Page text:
While the state playoffs for most sports are still in high gear, here are a few items from my notebooks worth mentioning.
* County soccer teams could make a clean sweep of all six state championships next year.
The county has two boys soccer teams and one girls team among the Final Four vying for state titles this year. The most it could have is a total of four.
But next year it may have as many as six teams capable of winning state titles, because all county public schools are due for reclassification.
The Maryland Public Secondary Schools Athletic Association, which does not include Baltimore City schools but otherwise conducts statewide tournaments, divides the teams by four school classifications: 4A, 3A, 2A and 1A, based on enrollments.
Right now, the county has three 3A schools, Howard, Centennial and Oakland Mills; and five 2A schools, Wilde Lake, Atholton, Glenelg, Mount Hebron and Hammond.
The county recently sent the state its preliminary enrollment figures for next year, and it is possible that Centennial will move up to Class 4A and that Wilde Lake will drop to 1A, giving the county at least one team in every classification.
This would give the boys shots at four state titles and the girls shots at two.
There are only two girls state titles now because the MPSSAA combines Class 4A and 3A schools into one group and Class 2A and 1A into another group. This is because not all counties yet play girls soccer, and one that does, Montgomery, plays girls soccer in the spring.
Centennial and Wilde Lake figure to have good teams in both boys and girls divisions next year.
One sad result of such a reclassification would be an end to the longtime rivalry between Oakland Mills and Centennial in the boys regional championship game -- a high-drawing sports event that attracted another huge crowd this year.
Centennial coach Bill Stara calls it "The Great Fall Classic," and for once, the word classic is not used lightly.
* Had Oakland Mills goalie Tony Richmond been unable to play against Centennial in the regional championship game last Saturday due to his badly sprained ankle, the Scorpions had an able replacement.
Matt Donovan, who like Howard's backup, Steve Sunderland, could have started for most teams, was waiting in the wings.
Donovan played a lot last year and was backup to superstar goalie Brian Boussy.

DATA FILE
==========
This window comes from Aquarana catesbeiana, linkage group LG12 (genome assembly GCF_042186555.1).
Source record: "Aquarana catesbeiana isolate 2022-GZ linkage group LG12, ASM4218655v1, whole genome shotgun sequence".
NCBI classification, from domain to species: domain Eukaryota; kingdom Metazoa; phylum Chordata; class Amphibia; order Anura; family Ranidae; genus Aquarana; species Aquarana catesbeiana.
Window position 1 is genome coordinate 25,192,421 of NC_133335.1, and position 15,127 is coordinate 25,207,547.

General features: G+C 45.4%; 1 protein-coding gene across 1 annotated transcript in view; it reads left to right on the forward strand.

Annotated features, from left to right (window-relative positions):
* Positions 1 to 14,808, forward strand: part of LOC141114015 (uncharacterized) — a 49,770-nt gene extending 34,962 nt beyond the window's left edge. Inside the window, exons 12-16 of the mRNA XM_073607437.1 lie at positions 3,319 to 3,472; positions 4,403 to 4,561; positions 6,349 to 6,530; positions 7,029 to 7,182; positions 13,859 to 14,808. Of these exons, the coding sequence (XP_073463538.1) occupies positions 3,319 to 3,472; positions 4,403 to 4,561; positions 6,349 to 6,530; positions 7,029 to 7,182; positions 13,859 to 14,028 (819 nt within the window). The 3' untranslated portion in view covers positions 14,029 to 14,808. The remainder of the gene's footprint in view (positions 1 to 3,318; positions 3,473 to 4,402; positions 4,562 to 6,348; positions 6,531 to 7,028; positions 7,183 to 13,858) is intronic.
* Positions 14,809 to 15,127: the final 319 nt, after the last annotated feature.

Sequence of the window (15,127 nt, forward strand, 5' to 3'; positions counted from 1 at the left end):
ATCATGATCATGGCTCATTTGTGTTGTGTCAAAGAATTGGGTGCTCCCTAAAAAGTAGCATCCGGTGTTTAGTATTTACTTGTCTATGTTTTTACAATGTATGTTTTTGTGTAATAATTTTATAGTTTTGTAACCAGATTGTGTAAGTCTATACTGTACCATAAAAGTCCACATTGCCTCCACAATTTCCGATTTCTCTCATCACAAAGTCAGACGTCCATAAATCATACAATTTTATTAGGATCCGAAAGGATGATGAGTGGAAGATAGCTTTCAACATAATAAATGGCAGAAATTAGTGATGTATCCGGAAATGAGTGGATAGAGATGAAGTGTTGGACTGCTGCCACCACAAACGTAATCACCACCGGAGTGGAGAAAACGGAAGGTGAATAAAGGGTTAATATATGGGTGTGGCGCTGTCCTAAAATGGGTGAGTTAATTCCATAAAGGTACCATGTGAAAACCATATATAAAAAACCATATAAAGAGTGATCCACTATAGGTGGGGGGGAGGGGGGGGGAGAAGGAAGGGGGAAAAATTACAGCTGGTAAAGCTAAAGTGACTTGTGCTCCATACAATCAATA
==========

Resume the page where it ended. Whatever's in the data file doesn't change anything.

"Donovan's good," Scorpion coach Don Shea said. "If the game comes down to penalty kicks, it's understood that Donovan comes in."
* Is Oakland Mills a deep veteran team, or what?
In the regional semifinals against Howard, the Scorpions played only one underclassman. In the finals against Centennial, coach Don Shea said he used only two.
"We went with experience," Shea said.
* Almost forgotten in the regional playoff excitement was mention of the end of Howard's 28-game unbeaten string, one of the longest ever.
Oakland Mills, which lost one time last year by 7-1 to Howard, snapped the streak in the regional semifinal game.
Oakland Mills has the longest streak that I'm aware of, 41 games during the 1979 to 1982 period. Centennial ended that streak.
* The Centennial (11-2-1) boys soccer team outscored its opponents, 37-10, this year. Five of those goals were scored in two losses to Oakland Mills.
Oakland Mills (12-2), had outscored its opponents, 45-9, through regional competition. With its 10 shutouts, only four teams scored off the Scorpions.
* The Oakland Mills boys cross country team was shooting for its seventh straight state title yesterday, past The Howard Sun's deadline.
Of those seven teams, coach Steve Carnahan thinks this year's squad is the best.
He calls it a "career team." Only once in a coach's career does a squad with such talent and dedication come along.
After winning the regional title last week, Carnahan said there was remorse on the bus coming home because the team realized it had only one more week to compete.
The starting seven, Joe Drissel, Paul Schoeny, Bill Dye, Brandon Hart, Ken Plasse, Brian Lopez and Matt Bond are all seniors, so next year's squad will face a huge challenge to carry on the tradition.
* Many complaints about soccer officiating have been directed my way this season.
I always tell people that as long as the refs are missing calls for both sides, I don't get too upset. It means they are doing the best they can, and how much more can you ask at this level?
It does upset me when the calls favor one team.
I know it is hard for the players to swallow inadequate officiating, because they perform at such a high caliber they expect equal quality from the officials.
After watching about 30 games this season, I have my selections for best- and worst-officiated games of the year, however.
The best-officiated was the Centennial/Oakland Mills regional championship game. The worst-officiated was the Hammond/Patapsco girls regional game.
Let's just say I was extremely upset about the officiating at that girls game, in which Hammond couldn't beg a favorable call. I felt very badly for the Hammond girls.